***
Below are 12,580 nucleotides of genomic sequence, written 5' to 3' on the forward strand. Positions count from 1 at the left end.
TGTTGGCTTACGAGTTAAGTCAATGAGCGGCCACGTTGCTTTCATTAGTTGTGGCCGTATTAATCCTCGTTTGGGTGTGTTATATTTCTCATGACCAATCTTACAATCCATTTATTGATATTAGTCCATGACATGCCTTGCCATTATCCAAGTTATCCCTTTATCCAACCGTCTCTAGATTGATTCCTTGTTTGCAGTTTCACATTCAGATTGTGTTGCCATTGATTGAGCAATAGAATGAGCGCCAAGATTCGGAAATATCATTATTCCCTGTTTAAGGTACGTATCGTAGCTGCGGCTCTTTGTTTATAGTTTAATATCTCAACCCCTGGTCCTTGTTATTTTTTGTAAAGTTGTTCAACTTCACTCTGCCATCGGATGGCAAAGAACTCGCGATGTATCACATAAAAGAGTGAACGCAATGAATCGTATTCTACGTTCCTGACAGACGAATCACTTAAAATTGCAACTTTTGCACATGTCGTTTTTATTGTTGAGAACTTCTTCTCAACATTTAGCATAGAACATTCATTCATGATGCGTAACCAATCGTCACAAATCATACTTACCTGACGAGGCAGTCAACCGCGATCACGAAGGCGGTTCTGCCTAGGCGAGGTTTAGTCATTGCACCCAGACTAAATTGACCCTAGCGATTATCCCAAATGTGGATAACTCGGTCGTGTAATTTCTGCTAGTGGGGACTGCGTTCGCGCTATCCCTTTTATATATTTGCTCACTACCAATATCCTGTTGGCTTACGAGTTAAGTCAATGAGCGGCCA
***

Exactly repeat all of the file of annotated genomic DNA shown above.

Below are 12,580 nucleotides of genomic sequence, written 5' to 3' on the forward strand. Positions count from 1 at the left end.
TGTTGGCTTACGAGTTAAGTCAATGAGCGGCCACGTTGCTTTCATTAGTTGTGGCCGTATTAATCCTCGTTTGGGTGTGTTATATTTCTCATGACCAATCTTACAATCCATTTATTGATATTAGTCCATGACATGCCTTGCCATTATCCAAGTTATCCCTTTATCCAACCGTCTCTAGATTGATTCCTTGTTTGCAGTTTCACATTCAGATTGTGTTGCCATTGATTGAGCAATAGAATGAGCGCCAAGATTCGGAAATATCATTATTCCCTGTTTAAGGTACGTATCGTAGCTGCGGCTCTTTGTTTATAGTTTAATATCTCAACCCCTGGTCCTTGTTATTTTTTGTAAAGTTGTTCAACTTCACTCTGCCATCGGATGGCAAAGAACTCGCGATGTATCACATAAAAGAGTGAACGCAATGAATCGTATTCTACGTTCCTGACAGACGAATCACTTAAAATTGCAACTTTTGCACATGTCGTTTTTATTGTTGAGAACTTCTTCTCAACATTTAGCATAGAACATTCATTCATGATGCGTAACCAATCGTCACAAATCATACTTACCTGACGAGGCAGTCAACCGCGATCACGAAGGCGGTTCTGCCTAGGCGAGGTTTAGTCATTGCACCCAGACTAAATTGACCCTAGCGATTATCCCAAATGTGGATAACTCGGTCGTGTAATTTCTGCTAGTGGGGACTGCGTTCGCGCTATCCCTTTTATATATTTGCTCACTACCAATATCCTGTTGGCTTACGAGTTAAGTCAATGAGCGGCCA